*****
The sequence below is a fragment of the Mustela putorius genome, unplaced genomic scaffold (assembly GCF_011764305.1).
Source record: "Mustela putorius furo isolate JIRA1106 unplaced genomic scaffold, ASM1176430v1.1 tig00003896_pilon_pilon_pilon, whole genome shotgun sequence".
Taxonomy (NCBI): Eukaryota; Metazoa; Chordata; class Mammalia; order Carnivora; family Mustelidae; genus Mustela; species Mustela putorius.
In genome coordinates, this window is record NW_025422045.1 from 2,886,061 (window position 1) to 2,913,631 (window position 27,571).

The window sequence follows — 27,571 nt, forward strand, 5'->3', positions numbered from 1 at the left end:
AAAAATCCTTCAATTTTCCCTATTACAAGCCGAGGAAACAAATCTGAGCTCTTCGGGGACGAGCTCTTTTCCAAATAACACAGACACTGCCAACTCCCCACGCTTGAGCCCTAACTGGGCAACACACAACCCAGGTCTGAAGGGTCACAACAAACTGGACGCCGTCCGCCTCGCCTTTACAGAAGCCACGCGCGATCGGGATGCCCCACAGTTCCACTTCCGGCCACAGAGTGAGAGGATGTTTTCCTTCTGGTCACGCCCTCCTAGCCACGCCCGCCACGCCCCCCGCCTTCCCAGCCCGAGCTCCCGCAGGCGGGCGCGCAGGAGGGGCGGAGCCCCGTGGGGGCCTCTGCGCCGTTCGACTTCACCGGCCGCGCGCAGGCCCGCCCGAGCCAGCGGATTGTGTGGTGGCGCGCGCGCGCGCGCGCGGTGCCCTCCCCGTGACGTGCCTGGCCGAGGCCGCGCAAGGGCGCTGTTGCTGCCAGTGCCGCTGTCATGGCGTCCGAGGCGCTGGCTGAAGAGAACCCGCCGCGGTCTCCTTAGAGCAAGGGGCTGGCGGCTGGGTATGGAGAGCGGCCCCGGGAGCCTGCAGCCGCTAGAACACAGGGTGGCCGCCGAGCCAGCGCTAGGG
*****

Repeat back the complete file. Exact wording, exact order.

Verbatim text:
The sequence below is a fragment of the Mustela putorius genome, unplaced genomic scaffold (assembly GCF_011764305.1).
Source record: "Mustela putorius furo isolate JIRA1106 unplaced genomic scaffold, ASM1176430v1.1 tig00003896_pilon_pilon_pilon, whole genome shotgun sequence".
Taxonomy (NCBI): Eukaryota; Metazoa; Chordata; class Mammalia; order Carnivora; family Mustelidae; genus Mustela; species Mustela putorius.
In genome coordinates, this window is record NW_025422045.1 from 2,886,061 (window position 1) to 2,913,631 (window position 27,571).

The window sequence follows — 27,571 nt, forward strand, 5'->3', positions numbered from 1 at the left end:
AAAAATCCTTCAATTTTCCCTATTACAAGCCGAGGAAACAAATCTGAGCTCTTCGGGGACGAGCTCTTTTCCAAATAACACAGACACTGCCAACTCCCCACGCTTGAGCCCTAACTGGGCAACACACAACCCAGGTCTGAAGGGTCACAACAAACTGGACGCCGTCCGCCTCGCCTTTACAGAAGCCACGCGCGATCGGGATGCCCCACAGTTCCACTTCCGGCCACAGAGTGAGAGGATGTTTTCCTTCTGGTCACGCCCTCCTAGCCACGCCCGCCACGCCCCCCGCCTTCCCAGCCCGAGCTCCCGCAGGCGGGCGCGCAGGAGGGGCGGAGCCCCGTGGGGGCCTCTGCGCCGTTCGACTTCACCGGCCGCGCGCAGGCCCGCCCGAGCCAGCGGATTGTGTGGTGGCGCGCGCGCGCGCGCGCGGTGCCCTCCCCGTGACGTGCCTGGCCGAGGCCGCGCAAGGGCGCTGTTGCTGCCAGTGCCGCTGTCATGGCGTCCGAGGCGCTGGCTGAAGAGAACCCGCCGCGGTCTCCTTAGAGCAAGGGGCTGGCGGCTGGGTATGGAGAGCGGCCCCGGGAGCCTGCAGCCGCTAGAACACAGGGTGGCCGCCGAGCCAGCGCTAGGG